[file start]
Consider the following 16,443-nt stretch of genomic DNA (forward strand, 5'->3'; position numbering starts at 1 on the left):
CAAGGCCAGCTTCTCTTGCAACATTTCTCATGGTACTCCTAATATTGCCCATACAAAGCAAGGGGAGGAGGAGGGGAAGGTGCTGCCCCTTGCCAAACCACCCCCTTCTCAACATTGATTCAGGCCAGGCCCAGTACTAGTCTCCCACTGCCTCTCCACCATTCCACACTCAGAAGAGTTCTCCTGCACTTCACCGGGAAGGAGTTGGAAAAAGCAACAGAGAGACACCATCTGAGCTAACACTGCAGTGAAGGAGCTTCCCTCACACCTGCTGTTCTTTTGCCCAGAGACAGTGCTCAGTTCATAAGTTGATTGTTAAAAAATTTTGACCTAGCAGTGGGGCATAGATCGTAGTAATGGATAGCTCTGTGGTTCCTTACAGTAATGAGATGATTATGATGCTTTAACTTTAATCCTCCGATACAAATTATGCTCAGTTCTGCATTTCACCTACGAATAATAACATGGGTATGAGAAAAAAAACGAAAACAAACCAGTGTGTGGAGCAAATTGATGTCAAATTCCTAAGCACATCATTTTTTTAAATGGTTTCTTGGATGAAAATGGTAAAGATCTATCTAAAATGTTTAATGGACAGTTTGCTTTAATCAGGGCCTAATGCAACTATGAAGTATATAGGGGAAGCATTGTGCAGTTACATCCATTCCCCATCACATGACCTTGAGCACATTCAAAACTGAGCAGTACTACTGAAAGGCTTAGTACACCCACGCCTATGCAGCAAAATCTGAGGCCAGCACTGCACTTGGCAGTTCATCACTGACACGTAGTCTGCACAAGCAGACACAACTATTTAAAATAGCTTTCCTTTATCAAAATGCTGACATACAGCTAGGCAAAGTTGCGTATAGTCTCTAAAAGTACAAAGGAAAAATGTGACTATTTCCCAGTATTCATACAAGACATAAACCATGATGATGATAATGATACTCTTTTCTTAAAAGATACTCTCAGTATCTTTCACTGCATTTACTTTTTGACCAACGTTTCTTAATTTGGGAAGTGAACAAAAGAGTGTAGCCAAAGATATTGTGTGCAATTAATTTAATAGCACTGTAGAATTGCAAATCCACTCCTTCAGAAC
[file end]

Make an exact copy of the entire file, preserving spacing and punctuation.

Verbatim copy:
Consider the following 16,443-nt stretch of genomic DNA (forward strand, 5'->3'; position numbering starts at 1 on the left):
CAAGGCCAGCTTCTCTTGCAACATTTCTCATGGTACTCCTAATATTGCCCATACAAAGCAAGGGGAGGAGGAGGGGAAGGTGCTGCCCCTTGCCAAACCACCCCCTTCTCAACATTGATTCAGGCCAGGCCCAGTACTAGTCTCCCACTGCCTCTCCACCATTCCACACTCAGAAGAGTTCTCCTGCACTTCACCGGGAAGGAGTTGGAAAAAGCAACAGAGAGACACCATCTGAGCTAACACTGCAGTGAAGGAGCTTCCCTCACACCTGCTGTTCTTTTGCCCAGAGACAGTGCTCAGTTCATAAGTTGATTGTTAAAAAATTTTGACCTAGCAGTGGGGCATAGATCGTAGTAATGGATAGCTCTGTGGTTCCTTACAGTAATGAGATGATTATGATGCTTTAACTTTAATCCTCCGATACAAATTATGCTCAGTTCTGCATTTCACCTACGAATAATAACATGGGTATGAGAAAAAAAACGAAAACAAACCAGTGTGTGGAGCAAATTGATGTCAAATTCCTAAGCACATCATTTTTTTAAATGGTTTCTTGGATGAAAATGGTAAAGATCTATCTAAAATGTTTAATGGACAGTTTGCTTTAATCAGGGCCTAATGCAACTATGAAGTATATAGGGGAAGCATTGTGCAGTTACATCCATTCCCCATCACATGACCTTGAGCACATTCAAAACTGAGCAGTACTACTGAAAGGCTTAGTACACCCACGCCTATGCAGCAAAATCTGAGGCCAGCACTGCACTTGGCAGTTCATCACTGACACGTAGTCTGCACAAGCAGACACAACTATTTAAAATAGCTTTCCTTTATCAAAATGCTGACATACAGCTAGGCAAAGTTGCGTATAGTCTCTAAAAGTACAAAGGAAAAATGTGACTATTTCCCAGTATTCATACAAGACATAAACCATGATGATGATAATGATACTCTTTTCTTAAAAGATACTCTCAGTATCTTTCACTGCATTTACTTTTTGACCAACGTTTCTTAATTTGGGAAGTGAACAAAAGAGTGTAGCCAAAGATATTGTGTGCAATTAATTTAATAGCACTGTAGAATTGCAAATCCACTCCTTCAGAAC